Former Las Vegas mayor talks Las Vegas reopening and what success looks like going forward

May 2, 2020 9:40 PM
  • Buck Wargo, CDC Gaming Reports
May 2, 2020 9:40 PM
  • Buck Wargo, CDC Gaming Reports

Former Las Vegas mayor and Caesars Entertainment board member Jan Jones Blackhurst said the region’s casino industry won’t return to normal from the COVID-19 shutdown until the end of 2022 and warned that the city’s hospitality industry must revert back to its value roots by eliminating resort and parking fees.

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Jones Blackhurst, a former Caesars executive vice president of government relations and corporate responsibility, said that she wasn’t speaking on behalf of Caesars in what was billed as a fireside chat at the SBC Digital Summit. She’s the chief executive in residence at the UNLV International Gaming Institute, a member of the Nevada Resort Association board of directors and a member of the Las Vegas Stadium Authority.

Jones Blackhurst said once state economies reopen, local casinos and riverboat casinos to which people can drive and feel most comfortable will bounce back first.

“Las Vegas absolutely comes back, but it’s going to be a little bit slower, because we’re used to entertaining such massive groups of people and meetings and conventions are such a big piece of that hospitality offering,” Jones Blackhurst said, “We’re going to have to work to make sure that not only do our people coming to conventions feel safe, but their businesses will send them. I think the tribes will come back more quickly, because they’re in areas where people know where they are, have a lot of hospitality offerings and it’s a drivable distance.”

Las Vegas will follow, but the industry here will need to be more thoughtful, because it’s more dependent on airlines. Jones Blackhurst asked when do the airlines come back and when does air traffic return to what it was before COVID-19.

“Right now, there’s no longer a direct flight from New York to Las Vegas,” Jones Blackhurst said. “I think 20 percent of our visitation has been international, so we need to work on making those travelers not only have the ability to come back, but feel comfortable to come back. I say that in my crystal ball Las Vegas in 2022 feels like Las Vegas all over again.”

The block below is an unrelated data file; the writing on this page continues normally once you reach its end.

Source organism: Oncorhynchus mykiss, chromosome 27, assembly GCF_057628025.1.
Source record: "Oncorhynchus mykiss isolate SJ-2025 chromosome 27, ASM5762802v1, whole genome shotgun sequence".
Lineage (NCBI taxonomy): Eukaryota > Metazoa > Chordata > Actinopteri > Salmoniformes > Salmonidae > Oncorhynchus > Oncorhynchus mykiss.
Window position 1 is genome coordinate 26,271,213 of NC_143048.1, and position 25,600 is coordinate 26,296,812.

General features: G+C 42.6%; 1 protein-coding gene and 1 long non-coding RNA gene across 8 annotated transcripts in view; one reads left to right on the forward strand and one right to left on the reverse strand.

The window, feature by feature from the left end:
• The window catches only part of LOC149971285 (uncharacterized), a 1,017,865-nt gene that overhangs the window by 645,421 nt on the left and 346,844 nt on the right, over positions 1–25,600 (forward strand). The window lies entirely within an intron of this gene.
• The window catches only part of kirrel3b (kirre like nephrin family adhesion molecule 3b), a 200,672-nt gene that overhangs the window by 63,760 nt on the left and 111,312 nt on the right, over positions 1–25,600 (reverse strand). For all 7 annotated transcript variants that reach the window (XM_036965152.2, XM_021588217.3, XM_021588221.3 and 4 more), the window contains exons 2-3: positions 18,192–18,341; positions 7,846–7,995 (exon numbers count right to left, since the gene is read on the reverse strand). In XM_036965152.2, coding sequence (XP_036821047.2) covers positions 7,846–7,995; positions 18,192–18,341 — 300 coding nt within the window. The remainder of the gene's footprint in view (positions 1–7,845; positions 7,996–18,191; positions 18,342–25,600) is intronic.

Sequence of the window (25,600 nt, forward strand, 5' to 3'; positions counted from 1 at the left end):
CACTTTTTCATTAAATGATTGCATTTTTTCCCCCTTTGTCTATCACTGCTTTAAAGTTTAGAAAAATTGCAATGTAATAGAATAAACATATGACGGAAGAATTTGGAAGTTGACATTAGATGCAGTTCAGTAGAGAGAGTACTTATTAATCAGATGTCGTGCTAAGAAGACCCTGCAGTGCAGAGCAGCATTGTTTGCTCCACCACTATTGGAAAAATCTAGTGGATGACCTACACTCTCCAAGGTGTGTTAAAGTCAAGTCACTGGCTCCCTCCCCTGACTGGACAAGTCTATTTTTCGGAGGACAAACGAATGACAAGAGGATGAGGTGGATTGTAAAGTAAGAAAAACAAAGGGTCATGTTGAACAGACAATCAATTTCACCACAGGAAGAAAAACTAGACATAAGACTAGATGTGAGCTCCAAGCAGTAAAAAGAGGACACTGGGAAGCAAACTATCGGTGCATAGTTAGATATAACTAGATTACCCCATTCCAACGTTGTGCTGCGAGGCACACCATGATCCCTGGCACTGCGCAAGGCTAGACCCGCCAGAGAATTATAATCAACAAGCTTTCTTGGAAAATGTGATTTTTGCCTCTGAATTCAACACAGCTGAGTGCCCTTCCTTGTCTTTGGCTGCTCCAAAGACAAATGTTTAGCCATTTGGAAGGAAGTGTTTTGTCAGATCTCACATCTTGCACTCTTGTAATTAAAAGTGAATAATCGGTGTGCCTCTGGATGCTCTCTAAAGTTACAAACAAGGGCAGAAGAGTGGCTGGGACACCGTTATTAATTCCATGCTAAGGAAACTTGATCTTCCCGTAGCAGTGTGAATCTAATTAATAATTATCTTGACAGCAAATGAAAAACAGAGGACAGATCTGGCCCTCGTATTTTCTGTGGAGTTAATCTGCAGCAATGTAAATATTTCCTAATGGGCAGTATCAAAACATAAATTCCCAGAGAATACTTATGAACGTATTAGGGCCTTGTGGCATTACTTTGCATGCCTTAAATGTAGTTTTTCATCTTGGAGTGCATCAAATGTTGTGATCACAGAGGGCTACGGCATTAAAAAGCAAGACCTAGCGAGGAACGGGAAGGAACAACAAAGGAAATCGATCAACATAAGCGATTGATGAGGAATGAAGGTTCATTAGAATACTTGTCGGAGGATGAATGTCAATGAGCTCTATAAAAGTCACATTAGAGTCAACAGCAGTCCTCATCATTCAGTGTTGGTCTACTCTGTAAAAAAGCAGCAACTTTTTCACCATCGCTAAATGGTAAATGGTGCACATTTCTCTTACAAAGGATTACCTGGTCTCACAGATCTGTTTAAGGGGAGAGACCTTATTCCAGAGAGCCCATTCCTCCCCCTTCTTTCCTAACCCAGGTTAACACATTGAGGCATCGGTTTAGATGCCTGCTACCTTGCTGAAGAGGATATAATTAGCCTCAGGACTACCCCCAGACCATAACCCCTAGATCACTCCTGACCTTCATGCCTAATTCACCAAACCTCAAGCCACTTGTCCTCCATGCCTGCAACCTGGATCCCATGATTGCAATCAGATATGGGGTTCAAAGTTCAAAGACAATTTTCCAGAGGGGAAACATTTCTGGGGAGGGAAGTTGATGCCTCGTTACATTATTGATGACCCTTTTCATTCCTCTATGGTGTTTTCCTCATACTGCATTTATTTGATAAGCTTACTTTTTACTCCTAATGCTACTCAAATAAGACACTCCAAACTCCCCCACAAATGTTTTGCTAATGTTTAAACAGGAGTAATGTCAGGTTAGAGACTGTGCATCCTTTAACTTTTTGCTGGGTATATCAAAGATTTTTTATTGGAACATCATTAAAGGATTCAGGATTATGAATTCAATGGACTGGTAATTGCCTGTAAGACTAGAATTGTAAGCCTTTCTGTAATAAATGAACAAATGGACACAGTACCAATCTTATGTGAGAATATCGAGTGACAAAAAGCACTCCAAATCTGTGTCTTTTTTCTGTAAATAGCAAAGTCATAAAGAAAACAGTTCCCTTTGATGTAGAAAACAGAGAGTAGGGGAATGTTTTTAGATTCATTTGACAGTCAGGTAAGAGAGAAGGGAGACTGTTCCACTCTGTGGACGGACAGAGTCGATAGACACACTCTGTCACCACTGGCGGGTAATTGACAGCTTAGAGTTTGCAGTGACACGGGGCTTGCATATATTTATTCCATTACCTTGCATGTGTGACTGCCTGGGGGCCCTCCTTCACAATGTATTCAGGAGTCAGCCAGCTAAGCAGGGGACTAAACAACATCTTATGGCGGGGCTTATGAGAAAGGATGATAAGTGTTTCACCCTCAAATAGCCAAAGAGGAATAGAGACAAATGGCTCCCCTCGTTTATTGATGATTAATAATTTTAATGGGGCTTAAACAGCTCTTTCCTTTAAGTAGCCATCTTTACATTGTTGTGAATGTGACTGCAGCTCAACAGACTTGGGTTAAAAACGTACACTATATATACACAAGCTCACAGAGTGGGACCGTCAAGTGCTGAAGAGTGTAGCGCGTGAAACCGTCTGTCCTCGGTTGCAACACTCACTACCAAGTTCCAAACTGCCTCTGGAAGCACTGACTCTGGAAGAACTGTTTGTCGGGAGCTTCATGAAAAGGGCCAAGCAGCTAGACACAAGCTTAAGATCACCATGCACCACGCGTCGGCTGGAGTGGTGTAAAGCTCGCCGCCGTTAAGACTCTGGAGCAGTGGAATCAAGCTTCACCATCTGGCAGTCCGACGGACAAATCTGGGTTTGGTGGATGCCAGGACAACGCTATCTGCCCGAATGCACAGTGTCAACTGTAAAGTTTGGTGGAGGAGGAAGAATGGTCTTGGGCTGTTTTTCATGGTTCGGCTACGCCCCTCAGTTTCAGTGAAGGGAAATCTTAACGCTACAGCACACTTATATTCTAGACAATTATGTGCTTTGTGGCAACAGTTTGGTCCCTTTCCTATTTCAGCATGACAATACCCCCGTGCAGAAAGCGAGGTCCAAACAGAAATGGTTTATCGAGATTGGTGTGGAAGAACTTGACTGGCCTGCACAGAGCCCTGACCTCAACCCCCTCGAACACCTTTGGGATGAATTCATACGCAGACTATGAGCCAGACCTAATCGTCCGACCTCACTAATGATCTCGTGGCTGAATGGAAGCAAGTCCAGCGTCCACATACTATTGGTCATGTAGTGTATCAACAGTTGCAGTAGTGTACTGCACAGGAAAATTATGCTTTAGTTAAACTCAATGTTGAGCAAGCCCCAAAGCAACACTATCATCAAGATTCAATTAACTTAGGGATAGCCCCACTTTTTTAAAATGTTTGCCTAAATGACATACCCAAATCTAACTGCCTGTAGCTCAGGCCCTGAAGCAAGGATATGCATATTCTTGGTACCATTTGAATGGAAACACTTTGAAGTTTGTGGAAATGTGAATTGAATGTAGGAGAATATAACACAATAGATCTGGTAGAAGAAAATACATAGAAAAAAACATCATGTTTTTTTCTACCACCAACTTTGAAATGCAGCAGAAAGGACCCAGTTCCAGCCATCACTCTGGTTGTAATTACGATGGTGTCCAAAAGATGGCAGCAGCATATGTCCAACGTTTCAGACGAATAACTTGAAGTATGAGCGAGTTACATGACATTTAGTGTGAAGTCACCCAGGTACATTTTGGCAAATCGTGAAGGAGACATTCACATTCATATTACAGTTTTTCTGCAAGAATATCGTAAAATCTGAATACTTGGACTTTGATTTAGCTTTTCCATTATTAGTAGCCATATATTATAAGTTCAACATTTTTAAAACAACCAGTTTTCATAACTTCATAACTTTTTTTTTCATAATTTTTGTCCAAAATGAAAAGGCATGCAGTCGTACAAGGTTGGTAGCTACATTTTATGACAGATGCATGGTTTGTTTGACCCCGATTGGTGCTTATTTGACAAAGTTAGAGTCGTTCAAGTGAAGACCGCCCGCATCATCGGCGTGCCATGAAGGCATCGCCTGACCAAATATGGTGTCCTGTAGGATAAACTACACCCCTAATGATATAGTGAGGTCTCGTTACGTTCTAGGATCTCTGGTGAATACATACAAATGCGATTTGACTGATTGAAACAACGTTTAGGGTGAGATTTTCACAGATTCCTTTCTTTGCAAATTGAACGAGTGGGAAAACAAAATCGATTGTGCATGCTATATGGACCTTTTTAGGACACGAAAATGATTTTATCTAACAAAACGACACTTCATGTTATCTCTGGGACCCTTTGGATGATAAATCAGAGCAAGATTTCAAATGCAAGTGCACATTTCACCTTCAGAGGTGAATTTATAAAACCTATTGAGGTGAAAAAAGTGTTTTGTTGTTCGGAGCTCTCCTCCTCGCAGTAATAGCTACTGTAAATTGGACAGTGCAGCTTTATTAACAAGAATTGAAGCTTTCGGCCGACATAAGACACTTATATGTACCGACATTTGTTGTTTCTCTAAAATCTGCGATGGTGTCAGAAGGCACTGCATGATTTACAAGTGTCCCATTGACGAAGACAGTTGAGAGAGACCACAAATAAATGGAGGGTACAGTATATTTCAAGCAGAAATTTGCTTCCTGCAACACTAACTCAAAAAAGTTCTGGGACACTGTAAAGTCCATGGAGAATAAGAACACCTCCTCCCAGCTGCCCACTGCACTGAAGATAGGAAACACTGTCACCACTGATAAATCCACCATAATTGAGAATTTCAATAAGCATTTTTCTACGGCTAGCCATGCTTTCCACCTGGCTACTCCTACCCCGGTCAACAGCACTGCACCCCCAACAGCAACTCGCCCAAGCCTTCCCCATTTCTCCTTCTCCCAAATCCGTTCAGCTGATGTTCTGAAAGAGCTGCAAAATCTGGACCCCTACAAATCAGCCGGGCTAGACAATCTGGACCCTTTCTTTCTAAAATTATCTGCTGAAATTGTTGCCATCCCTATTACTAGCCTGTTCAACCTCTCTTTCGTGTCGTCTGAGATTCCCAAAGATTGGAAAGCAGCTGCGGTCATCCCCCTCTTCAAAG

Jones Blackhurst said that now more than ever, Las Vegas needs to look at a solution to hospitality from many perspectives to get it right. If it looks to the future more than the way it has for the past decade, “we’re going to run into real problems.” She cited the importance of “deep hospitality,” being sensitive to who your customers are and meeting their broad needs from language to understanding the experience they’re seeking.

“Going forward, that’s going to be the key to our revitalization,” Jones Blackhurst said. “We’ve always been a wonderful hospitality city, but we’ll have to find a way to deepen that hospitality, while still offering protection that in some ways can seem like barriers. How do you move around those barriers and turn them into something that makes people welcome, comforted and want to come back?”

Jones Blackhurst said Las Vegas has to be deliberate, not only in how it looks as a city, but how individual operators look at it as well.

“It’s going to be a long climb back to where we were just two months ago,” Jones Blackhurst said. “I think we have to find a way for all of the health care (precautions) we have to have in place not to turn into barriers to people believing they can come to Las Vegas and have a good time.”

Las Vegas has always been about the experience, Jones Blackhurst said. It’s a fun place where for two or three days, you can enjoy who you are and who your partners and friends are. That is true for conventions too, she said.

Las Vegas has been able to reinvent itself multiple times, like “the last outpost of Western Civilization,” and will do so again. But when asked about resort and parking fees, she said, “My personal opinion is that they (need to be eliminated). I’m not speaking for the industry.”

The resort fees charged by resorts have come under criticism for gouging customers at more than $50 a day in some cases. For Las Vegas residents and those driving to resorts, paying $12 to $15 for parking to gamble or eat at a restaurant is considered over the top.

“I think as we reemerge and we’re really trying to come back to Las Vegas, part of that hospitality experience might have to go back 40 years ago. One of the reasons people came back then is they saw Las Vegas as this tremendous value. You weren’t going to pay parking fees and resort fees. I’m just not sure that, in this new world, you can lead with that.”

Jones Blackhurst said no one knows the impact of social distancing on shows and restaurants, clubs and pools — and that’s why Las Vegas has to reimagine hospitality.

“We have to really start thinking—we’re a hospitality city and how we can still keep the energy, fun and excitement and safety,” Jones Blackhurst said. “We have to get the greatest minds like when we reimagined the Fremont Street Experience. Who would have thought you could build an almost entire inside casino experience with a light show to bring people to downtown.”

Jones Blackhurst said online gaming could be a “robust piece of the industry comeback,” noting that it’s exploding in states where it’s available during the shutdown.